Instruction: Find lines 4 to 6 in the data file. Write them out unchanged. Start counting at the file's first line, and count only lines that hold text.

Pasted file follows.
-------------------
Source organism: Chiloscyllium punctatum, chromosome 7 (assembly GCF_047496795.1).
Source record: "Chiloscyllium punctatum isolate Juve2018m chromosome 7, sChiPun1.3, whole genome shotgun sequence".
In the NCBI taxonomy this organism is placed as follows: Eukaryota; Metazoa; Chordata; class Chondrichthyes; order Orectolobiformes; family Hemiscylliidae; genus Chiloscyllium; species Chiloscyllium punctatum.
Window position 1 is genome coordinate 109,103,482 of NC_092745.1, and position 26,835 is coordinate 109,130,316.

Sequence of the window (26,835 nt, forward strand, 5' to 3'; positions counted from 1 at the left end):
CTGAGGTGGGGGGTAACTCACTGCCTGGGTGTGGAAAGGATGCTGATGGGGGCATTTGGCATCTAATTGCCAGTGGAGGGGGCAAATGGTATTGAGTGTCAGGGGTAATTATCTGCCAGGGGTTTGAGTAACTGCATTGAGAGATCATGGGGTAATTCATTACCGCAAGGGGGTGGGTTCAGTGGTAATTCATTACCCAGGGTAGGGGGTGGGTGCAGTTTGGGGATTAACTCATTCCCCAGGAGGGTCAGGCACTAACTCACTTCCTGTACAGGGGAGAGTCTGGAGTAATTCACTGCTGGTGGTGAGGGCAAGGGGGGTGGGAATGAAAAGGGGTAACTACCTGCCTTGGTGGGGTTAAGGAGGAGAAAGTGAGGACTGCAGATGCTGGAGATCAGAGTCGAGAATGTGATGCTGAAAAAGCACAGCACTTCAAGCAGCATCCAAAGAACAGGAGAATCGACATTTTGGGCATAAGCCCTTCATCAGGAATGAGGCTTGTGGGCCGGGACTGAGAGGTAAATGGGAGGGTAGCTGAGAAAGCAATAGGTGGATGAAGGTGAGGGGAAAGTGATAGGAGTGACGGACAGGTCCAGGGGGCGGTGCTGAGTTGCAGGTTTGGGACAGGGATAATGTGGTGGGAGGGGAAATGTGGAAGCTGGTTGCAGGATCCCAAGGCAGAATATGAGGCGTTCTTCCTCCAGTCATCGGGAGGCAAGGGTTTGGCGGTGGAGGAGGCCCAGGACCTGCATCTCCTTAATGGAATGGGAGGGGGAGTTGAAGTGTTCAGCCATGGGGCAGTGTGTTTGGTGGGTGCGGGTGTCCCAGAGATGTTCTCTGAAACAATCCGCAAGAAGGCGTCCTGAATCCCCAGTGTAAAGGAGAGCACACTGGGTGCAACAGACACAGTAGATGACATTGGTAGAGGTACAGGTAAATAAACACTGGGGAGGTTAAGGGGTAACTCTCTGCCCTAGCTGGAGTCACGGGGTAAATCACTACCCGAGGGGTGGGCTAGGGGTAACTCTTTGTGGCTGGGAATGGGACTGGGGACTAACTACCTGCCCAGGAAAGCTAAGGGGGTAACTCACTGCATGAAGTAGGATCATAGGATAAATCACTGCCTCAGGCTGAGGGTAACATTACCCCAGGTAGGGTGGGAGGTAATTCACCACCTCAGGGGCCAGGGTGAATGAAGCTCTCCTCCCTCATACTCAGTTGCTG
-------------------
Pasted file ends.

Window position 1 is genome coordinate 109,103,482 of NC_092745.1, and position 26,835 is coordinate 109,130,316.

Sequence of the window (26,835 nt, forward strand, 5' to 3'; positions counted from 1 at the left end):
CTGAGGTGGGGGGTAACTCACTGCCTGGGTGTGGAAAGGATGCTGATGGGGGCATTTGGCATCTAATTGCCAGTGGAGGGGGCAAATGGTATTGAGTGTCAGGGGTAATTATCTGCCAGGGGTTTGAGTAACTGCATTGAGAGATCATGGGGTAATTCATTACCGCAAGGGGGTGGGTTCAGTGGTAATTCATTACCCAGGGTAGGGGGTGGGTGCAGTTTGGGGATTAACTCATTCCCCAGGAGGGTCAGGCACTAACTCACTTCCTGTACAGGGGAGAGTCTGGAGTAATTCACTGCTGGTGGTGAGGGCAAGGGGGGTGGGAATGAAAAGGGGTAACTACCTGCCTTGGTGGGGTTAAGGAGGAGAAAGTGAGGACTGCAGATGCTGGAGATCAGAGTCGAGAATGTGATGCTGAAAAAGCACAGCACTTCAAGCAGCATCCAAAGAACAGGAGAATCGACATTTTGGGCATAAGCCCTTCATCAGGAATGAGGCTTGTGGGCCGGGACTGAGAGGTAAATGGGAGGGTAGCTGAGAAAGCAATAGGTGGATGAAGGTGAGGGGAAAGTGATAGGAGTGACGGACAGGTCCAGGGGGCGGTGCTGAGTTGCAGGTTTGGGACAGGGATAATGTGGTGGGAGGGGAAATGTGGAAGCTGGTTGCAGGATCCCAAGGCAGAATATGAGGCGTTCTTCCTCCAGTCATCGGGAGGCAAGGGTTTGGCGGTGGAGGAGGCCCAGGACCTGCATCTCCTTAATGGAATGGGAGGGGGAGTTGAAGTGTTCAGCCATGGGGCAGTGTGTTTGGTGGGTGCGGGTGTCCCAGAGATGTTCTCTGAAACAATCCGCAAGAAGGCGTCCTGAATCCCCAGTGTAAAGGAGAGCACACTGGGTGCAACAGACACAGTAGATGACATTGGTAGAGGTACAGGTAAATAAACACTGGGGAGGTTAAGGGGTAACTCTCTGCCCTAGCTGGAGTCACGGGGTAAATCACTACCCGAGGGGTGGGCTAGGGGTAACTCTTTGTGGCTGGGAATGGGACTGGGGACTAACTACCTGCCCAGGAAAGCTAAGGGGGTAACTCACTGCATGAAGTAGGATCATAGGATAAATCACTGCCTCAGGCTGAGGGTAACATTACCCCAGGTAGGGTGGGAGGTAATTCACCACCTCAGGGGCCAGGGTGAATGAAGCTCTCCTCCCTCATACTCAGTTGCTG